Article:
How to level a shed

Updated February 21, 2017

A garden shed with a slope to the floor and roof may look unattractive and detract from the look of the backyard. The original construction may have been faulty, or the ground may have settled under one of the shed's foundation beams. The process of levelling the shed varies depending on the foundation construction methods. This method is not applicable for a shed attached to a concrete slab floor but can be used to level sheds with wood floors resting on wood beam or concrete supports.

Check the level of the shed floor with a 4-foot carpenter's level. Determine the low end spot in the shed and estimate the amount of deflection. Raise the low end of the level until the bubble is in the centre of the lines. Note the distance the end of the level is off the floor. This is the amount the shed floor drops in 4 feet. From this you can estimate the amount the low side or corner of the shed should be raised by multiplying the number of length of the shed, in feet, divided by 4.

Place jacks under the low spot on the shed. This may require multiple jacks if an entire side or end of the shed is low. Car jacks will work for most small sheds, although hydraulic jacks available from a rental store may be necessary for heavier sheds.

Raise the jacks until the shed is level. Use the 4-foot carpenter's level to check the level of the shed.

Add gravel under the support beams of the shed until the beam is in firm contact with the bottom of the shed. Optionally, add shims to the top of the beam or concrete blocks to increase the height of the support. Use treated 1-inch or 2-inch thick boards for larger spaces. Single or multiple layers of asphalt shingles work as shims in smaller gaps. Fill the gap between the shed and the beam or concrete supports.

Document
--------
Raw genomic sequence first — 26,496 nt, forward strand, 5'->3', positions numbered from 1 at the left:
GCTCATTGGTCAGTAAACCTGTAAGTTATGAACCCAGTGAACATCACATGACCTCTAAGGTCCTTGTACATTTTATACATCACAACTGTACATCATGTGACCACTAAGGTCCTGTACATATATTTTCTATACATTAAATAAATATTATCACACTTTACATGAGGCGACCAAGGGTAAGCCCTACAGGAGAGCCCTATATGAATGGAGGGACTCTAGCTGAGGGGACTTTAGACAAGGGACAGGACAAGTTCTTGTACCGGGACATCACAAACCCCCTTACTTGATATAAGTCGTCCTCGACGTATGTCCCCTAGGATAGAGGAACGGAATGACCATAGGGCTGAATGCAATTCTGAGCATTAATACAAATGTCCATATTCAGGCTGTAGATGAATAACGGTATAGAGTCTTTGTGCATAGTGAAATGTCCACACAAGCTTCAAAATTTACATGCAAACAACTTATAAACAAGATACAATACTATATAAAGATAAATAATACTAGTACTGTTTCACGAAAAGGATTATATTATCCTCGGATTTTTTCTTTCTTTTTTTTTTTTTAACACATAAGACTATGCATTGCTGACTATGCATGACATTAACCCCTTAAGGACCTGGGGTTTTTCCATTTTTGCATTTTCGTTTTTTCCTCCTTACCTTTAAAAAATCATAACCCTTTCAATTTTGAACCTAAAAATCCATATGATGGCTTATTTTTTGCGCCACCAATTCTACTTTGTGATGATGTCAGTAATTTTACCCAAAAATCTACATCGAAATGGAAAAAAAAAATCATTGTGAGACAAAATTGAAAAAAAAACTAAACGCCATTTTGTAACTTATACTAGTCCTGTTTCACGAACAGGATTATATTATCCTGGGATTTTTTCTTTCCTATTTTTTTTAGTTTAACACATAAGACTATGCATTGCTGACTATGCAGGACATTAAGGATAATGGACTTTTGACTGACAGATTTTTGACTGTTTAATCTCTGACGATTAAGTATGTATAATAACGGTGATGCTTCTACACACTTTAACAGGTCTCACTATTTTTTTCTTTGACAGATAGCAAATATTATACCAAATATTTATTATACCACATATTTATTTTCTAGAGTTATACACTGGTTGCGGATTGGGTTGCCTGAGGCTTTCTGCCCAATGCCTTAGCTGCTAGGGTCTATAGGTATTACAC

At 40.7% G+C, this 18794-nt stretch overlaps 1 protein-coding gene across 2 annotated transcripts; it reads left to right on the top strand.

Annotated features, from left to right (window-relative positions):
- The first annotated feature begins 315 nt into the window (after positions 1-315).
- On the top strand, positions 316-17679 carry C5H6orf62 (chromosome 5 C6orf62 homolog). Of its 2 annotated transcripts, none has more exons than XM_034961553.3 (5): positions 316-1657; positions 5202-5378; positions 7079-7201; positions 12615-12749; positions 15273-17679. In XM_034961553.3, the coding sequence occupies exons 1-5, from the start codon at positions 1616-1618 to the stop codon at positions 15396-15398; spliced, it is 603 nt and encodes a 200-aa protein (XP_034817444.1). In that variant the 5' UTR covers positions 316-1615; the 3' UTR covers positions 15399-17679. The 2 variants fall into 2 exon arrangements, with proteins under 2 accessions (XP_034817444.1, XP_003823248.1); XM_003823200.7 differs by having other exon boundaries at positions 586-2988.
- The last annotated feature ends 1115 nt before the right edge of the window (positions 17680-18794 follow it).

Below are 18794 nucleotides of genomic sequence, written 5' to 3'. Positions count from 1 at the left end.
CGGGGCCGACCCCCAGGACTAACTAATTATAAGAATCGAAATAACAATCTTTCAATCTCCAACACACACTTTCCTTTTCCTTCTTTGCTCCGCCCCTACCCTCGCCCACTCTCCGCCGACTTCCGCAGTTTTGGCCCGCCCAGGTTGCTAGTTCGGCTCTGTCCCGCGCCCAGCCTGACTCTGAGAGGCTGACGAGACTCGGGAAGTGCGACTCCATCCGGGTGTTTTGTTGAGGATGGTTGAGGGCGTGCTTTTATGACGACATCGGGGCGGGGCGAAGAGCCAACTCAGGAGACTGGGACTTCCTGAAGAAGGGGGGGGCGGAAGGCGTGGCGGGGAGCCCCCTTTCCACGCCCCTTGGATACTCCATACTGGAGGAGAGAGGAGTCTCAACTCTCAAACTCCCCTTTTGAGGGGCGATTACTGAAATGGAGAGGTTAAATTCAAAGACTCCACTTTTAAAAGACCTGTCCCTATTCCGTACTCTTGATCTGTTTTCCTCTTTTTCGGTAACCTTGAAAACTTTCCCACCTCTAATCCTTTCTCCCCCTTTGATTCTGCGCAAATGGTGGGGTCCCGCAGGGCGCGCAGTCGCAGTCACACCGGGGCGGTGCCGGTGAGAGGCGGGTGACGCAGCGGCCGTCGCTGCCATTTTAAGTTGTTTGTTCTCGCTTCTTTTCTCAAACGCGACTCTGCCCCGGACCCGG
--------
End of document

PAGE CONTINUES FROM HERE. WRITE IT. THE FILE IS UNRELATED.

Lower the jacks and check the level of the shed. Use the jacks to raise the shed again and adjust if necessary.


Adding shims on top of the beam or concrete supports leaves those support members undisturbed. If the support members have settled, they may be in a firmer position than if they are raised and gravel is added under them.


Keep hands and fingers out of the gap between the shed and the support member. If a jack should slip of fail, the shed will fall on the support. Sheds falling an inch or two won't be damaged. Fingers in that gap won't fare so well.

Things You'll Need

  • 4-foot carpenter's level
  • Car jacks
  • Treated wood
  • Asphalt shingles
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About the Author

Keith Allen, a 1979 graduate of Valley City State College, has worked at a variety of jobs including computer operator, medical clinic manager, radio talk show host and potato sorter. For over five years he has worked as a newspaper reporter and historic researcher. His works have appeared in regional newspapers in North Dakota and in "North Dakota Horizons" and "Cowboys and Indians" magazines.